ILNews

Justices toss delinquency ruling for resisting school resource officer

Back to TopCommentsE-mailPrintBookmark and Share

A high school student’s action of trying to pull away from a school resource officer who tried to handcuff him is insufficient to support his adjudication as a delinquent, the Indiana Supreme Court ruled Friday.

Justices reached that unanimous conclusion in K.W. v. State of Indiana, 49S02-1301-JV-20. The ruling affirms a Court of Appeals reversal of a Marion Superior juvenile court on different grounds. The COA held that there was insufficient evidence that the school resource officer was lawfully engaged in his duties.

The case arose from an Aug. 30, 2011, altercation at Ben Davis High School as K.W., then 15, and another student “faced off” with fists raised in a hallway. A teacher intervened and detained K.W. until the SRO, a sergeant with Indianapolis Metropolitan Police Department, arrived.

The officer attempted to handcuff K.W. when he turned to walk away, after which the officer used a “straight arm-bar takedown” to tackle and handcuff the teen. Justice Loretta Rush wrote that neither the officer’s testimony nor surveillance video of the incident establish forcible resistance.

Rush’s five-page unanimous ruling also invited the Legislature to further clarify the roles of school resource officers; current statutes apply only to their engagement in law enforcement duties.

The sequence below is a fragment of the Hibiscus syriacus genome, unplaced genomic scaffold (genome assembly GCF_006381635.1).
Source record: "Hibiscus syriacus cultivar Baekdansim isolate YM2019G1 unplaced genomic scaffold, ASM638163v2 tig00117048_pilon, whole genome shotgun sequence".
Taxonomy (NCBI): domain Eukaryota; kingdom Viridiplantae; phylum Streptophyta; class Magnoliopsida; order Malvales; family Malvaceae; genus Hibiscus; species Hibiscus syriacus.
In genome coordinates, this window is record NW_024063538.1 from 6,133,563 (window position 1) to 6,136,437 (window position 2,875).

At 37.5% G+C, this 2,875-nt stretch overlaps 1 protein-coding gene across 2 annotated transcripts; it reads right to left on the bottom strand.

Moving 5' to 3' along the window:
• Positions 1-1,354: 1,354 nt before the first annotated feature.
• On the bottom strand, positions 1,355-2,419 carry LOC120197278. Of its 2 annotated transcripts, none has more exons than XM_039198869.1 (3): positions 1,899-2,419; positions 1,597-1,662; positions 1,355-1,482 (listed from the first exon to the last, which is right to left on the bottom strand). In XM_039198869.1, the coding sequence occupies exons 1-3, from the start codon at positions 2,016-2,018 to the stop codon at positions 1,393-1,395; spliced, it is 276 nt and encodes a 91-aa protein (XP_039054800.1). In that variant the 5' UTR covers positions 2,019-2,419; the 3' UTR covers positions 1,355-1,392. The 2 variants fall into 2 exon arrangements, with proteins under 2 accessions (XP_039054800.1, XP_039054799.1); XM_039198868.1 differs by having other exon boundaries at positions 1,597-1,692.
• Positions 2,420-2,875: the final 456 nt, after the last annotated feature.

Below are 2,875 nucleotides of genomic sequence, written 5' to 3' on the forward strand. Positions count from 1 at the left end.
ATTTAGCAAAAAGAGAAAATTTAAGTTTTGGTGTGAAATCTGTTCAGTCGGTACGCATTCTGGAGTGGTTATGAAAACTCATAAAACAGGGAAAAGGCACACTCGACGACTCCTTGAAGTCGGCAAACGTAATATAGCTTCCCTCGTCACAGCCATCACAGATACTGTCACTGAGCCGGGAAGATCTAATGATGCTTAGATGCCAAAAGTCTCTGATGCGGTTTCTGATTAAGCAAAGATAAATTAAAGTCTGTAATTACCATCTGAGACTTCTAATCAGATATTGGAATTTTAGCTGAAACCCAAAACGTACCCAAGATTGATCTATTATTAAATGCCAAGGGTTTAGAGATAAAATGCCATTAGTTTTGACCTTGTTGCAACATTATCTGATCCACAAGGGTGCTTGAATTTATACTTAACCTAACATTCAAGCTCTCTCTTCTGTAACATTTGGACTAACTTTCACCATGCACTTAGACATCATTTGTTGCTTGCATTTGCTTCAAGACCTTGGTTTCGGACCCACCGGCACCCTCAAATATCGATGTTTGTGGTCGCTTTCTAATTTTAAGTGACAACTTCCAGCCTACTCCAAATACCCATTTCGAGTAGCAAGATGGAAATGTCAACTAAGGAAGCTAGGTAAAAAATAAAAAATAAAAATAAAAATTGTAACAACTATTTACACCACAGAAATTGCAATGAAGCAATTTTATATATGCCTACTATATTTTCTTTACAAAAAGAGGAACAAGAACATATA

“It would be within the Legislature’s prerogative to conclude that evolving threats to school security and discipline warrant expanding the resisting law enforcement statute to apply to forcible resistance, obstruction, or interference ‘with a law enforcement, school liaison, or school resource officer, or a person assisting the officer, while the officer is lawfully engaged in the execution of the officer’s duties,’” Rush wrote.

“Not only is such a policy judgment about the changing role of school officers best reserved to a politically responsive branch of government, it would be less likely than common law to cause unintended Fourth Amendment consequences. The Legislature may wish to consider such a change,” the court advised.



 

ADVERTISEMENT

Post a comment to this story

COMMENTS POLICY
We reserve the right to remove any post that we feel is obscene, profane, vulgar, racist, sexually explicit, abusive, or hateful.
 
You are legally responsible for what you post and your anonymity is not guaranteed.
 
Posts that insult, defame, threaten, harass or abuse other readers or people mentioned in Indiana Lawyer editorial content are also subject to removal. Please respect the privacy of individuals and refrain from posting personal information.
 
No solicitations, spamming or advertisements are allowed. Readers may post links to other informational websites that are relevant to the topic at hand, but please do not link to objectionable material.
 
We may remove messages that are unrelated to the topic, encourage illegal activity, use all capital letters or are unreadable.
 

Messages that are flagged by readers as objectionable will be reviewed and may or may not be removed. Please do not flag a post simply because you disagree with it.

Sponsored by
ADVERTISEMENT
Subscribe to Indiana Lawyer